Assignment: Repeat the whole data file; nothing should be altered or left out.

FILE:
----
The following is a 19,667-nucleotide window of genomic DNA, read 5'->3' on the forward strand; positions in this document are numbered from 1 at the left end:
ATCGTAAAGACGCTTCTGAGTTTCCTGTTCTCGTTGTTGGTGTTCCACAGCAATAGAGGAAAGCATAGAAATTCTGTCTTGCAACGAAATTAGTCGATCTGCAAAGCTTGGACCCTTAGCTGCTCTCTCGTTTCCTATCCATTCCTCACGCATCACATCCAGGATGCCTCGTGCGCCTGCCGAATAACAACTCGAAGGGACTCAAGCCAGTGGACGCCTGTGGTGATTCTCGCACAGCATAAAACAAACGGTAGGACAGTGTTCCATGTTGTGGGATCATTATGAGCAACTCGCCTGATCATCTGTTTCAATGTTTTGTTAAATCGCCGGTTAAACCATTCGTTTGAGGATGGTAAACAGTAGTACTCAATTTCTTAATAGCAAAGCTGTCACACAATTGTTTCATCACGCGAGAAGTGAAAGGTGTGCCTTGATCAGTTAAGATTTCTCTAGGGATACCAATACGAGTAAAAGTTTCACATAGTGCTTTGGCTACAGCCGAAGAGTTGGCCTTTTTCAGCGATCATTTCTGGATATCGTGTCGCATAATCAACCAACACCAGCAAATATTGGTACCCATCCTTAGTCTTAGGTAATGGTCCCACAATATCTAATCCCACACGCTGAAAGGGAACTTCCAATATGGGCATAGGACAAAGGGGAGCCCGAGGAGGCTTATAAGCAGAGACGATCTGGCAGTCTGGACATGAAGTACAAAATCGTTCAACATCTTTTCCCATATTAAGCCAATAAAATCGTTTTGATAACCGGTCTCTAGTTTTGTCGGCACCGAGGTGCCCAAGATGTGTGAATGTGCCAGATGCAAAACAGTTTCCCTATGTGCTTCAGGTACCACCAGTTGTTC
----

The following is a 19,667-nucleotide window of genomic DNA, read 5'->3' on the forward strand; positions in this document are numbered from 1 at the left end:
ATCGTAAAGACGCTTCTGAGTTTCCTGTTCTCGTTGTTGGTGTTCCACAGCAATAGAGGAAAGCATAGAAATTCTGTCTTGCAACGAAATTAGTCGATCTGCAAAGCTTGGACCCTTAGCTGCTCTCTCGTTTCCTATCCATTCCTCACGCATCACATCCAGGATGCCTCGTGCGCCTGCCGAATAACAACTCGAAGGGACTCAAGCCAGTGGACGCCTGTGGTGATTCTCGCACAGCATAAAACAAACGGTAGGACAGTGTTCCATGTTGTGGGATCATTATGAGCAACTCGCCTGATCATCTGTTTCAATGTTTTGTTAAATCGCCGGTTAAACCATTCGTTTGAGGATGGTAAACAGTAGTACTCAATTTCTTAATAGCAAAGCTGTCACACAATTGTTTCATCACGCGAGAAGTGAAAGGTGTGCCTTGATCAGTTAAGATTTCTCTAGGGATACCAATACGAGTAAAAGTTTCACATAGTGCTTTGGCTACAGCCGAAGAGTTGGCCTTTTTCAGCGATCATTTCTGGATATCGTGTCGCATAATCAACCAACACCAGCAAATATTGGTACCCATCCTTAGTCTTAGGTAATGGTCCCACAATATCTAATCCCACACGCTGAAAGGGAACTTCCAATATGGGCATAGGACAAAGGGGAGCCCGAGGAGGCTTATAAGCAGAGACGATCTGGCAGTCTGGACATGAAGTACAAAATCGTTCAACATCTTTTCCCATATTAAGCCAATAAAATCGTTTTGATAACCGGTCTCTAGTTTTGTCGGCACCGAGGTGCCCAAGATGTGTGAATGTGCCAGATGCAAAACAGTTTCCCTATGTGCTTCAGGTACCACCAGTTGTTC